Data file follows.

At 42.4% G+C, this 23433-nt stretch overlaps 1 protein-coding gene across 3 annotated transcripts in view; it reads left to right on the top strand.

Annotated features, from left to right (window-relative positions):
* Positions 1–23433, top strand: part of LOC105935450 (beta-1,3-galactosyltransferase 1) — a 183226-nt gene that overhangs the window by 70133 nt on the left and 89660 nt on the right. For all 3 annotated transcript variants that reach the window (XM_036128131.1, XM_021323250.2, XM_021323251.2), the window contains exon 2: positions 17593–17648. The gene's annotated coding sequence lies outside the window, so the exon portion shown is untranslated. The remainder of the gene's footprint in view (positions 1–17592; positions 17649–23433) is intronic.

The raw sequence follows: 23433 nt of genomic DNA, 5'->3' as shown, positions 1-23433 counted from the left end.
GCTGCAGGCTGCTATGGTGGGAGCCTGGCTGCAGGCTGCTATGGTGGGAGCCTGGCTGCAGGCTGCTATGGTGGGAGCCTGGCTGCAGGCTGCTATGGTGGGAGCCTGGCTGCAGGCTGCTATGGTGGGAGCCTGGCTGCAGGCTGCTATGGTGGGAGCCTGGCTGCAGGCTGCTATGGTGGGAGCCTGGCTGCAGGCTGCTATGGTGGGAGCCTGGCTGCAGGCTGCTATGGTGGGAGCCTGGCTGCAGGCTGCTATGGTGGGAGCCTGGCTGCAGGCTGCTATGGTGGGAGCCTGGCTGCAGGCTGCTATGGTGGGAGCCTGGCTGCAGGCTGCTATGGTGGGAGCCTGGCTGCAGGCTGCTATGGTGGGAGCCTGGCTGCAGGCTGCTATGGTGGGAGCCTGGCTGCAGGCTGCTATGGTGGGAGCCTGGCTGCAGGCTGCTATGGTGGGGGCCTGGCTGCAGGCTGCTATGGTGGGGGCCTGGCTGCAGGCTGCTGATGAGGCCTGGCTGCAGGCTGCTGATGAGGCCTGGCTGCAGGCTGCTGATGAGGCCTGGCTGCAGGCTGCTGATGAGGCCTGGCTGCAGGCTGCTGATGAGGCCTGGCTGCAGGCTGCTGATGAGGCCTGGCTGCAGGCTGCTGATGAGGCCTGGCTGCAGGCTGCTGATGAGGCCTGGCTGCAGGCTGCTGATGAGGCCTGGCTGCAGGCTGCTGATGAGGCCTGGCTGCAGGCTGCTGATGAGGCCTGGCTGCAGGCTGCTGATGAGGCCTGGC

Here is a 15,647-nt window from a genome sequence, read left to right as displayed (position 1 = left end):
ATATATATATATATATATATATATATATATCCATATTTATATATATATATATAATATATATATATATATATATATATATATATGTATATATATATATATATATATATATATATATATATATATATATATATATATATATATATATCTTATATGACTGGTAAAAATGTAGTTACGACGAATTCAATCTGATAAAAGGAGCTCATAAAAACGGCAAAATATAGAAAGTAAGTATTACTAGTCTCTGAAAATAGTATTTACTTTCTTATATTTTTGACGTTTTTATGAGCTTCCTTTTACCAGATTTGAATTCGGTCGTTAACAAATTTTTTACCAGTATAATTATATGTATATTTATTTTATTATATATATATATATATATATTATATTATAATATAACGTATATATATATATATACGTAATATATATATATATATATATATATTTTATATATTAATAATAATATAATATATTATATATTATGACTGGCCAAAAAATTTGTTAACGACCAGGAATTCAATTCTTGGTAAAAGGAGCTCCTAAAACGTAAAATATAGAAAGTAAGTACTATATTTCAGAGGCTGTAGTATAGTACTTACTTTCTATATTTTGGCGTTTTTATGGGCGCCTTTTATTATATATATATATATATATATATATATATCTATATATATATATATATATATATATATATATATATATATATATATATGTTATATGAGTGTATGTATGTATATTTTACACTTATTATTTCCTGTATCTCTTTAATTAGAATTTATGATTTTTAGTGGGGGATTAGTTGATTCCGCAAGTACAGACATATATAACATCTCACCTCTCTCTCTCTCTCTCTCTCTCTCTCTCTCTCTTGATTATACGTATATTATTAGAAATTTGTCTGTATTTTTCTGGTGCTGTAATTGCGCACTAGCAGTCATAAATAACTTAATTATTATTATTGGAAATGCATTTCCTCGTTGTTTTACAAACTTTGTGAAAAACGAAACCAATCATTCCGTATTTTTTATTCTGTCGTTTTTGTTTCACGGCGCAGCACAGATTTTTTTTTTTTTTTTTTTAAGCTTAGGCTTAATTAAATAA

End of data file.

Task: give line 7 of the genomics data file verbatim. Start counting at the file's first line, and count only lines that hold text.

ATATATATATATATATATATATATATATATCCATATTTATATATATATATATAATATATATATATATATATATATATATATATGTATATATATATATATATATATATATATATATATATATATATATATATATATATATATATATCTTATATGACTGGTAAAAATGTAGTTACGACGAATTCAATCTGATAAAAGGAGCTCATAAAAACGGCAAAATATAGAAAGTAAGTATTACTAGTCTCTGAAAATAGTATTTACTTTCTTATATTTTTGACGTTTTTATGAGCTTCCTTTTACCAGATTTGAATTCGGTCGTTAACAAATTTTTTACCAGTATAATTATATGTATATTTATTTTATTATATATATATATATATATATTATATTATAATATAACGTATATATATATATATACGTAATATATATATATATATATATATATTTTATATATTAATAATAATATAATATATTATATATTATGACTGGCCAAAAAATTTGTTAACGACCAGGAATTCAATTCTTGGTAAAAGGAGCTCCTAAAACGTAAAATATAGAAAGTAAGTACTATATTTCAGAGGCTGTAGTATAGTACTTACTTTCTATATTTTGGCGTTTTTATGGGCGCCTTTTATTATATATATATATATATATATATATATATCTATATATATATATATATATATATATATATATATATATATATATATATGTTATATGAGTGTATGTATGTATATTTTACACTTATTATTTCCTGTATCTCTTTAATTAGAATTTATGATTTTTAGTGGGGGATTAGTTGATTCCGCAAGTACAGACATATATAACATCTCACCTCTCTCTCTCTCTCTCTCTCTCTCTCTCTCTCTTGATTATACGTATATTATTAGAAATTTGTCTGTATTTTTCTGGTGCTGTAATTGCGCACTAGCAGTCATAAATAACTTAATTATTATTATTGGAAATGCATTTCCTCGTTGTTTTACAAACTTTGTGAAAAACGAAACCAATCATTCCGTATTTTTTATTCTGTCGTTTTTGTTTCACGGCGCAGCACAGATTTTTTTTTTTTTTTTTTTAAGCTTAGGCTTAATTAAATAA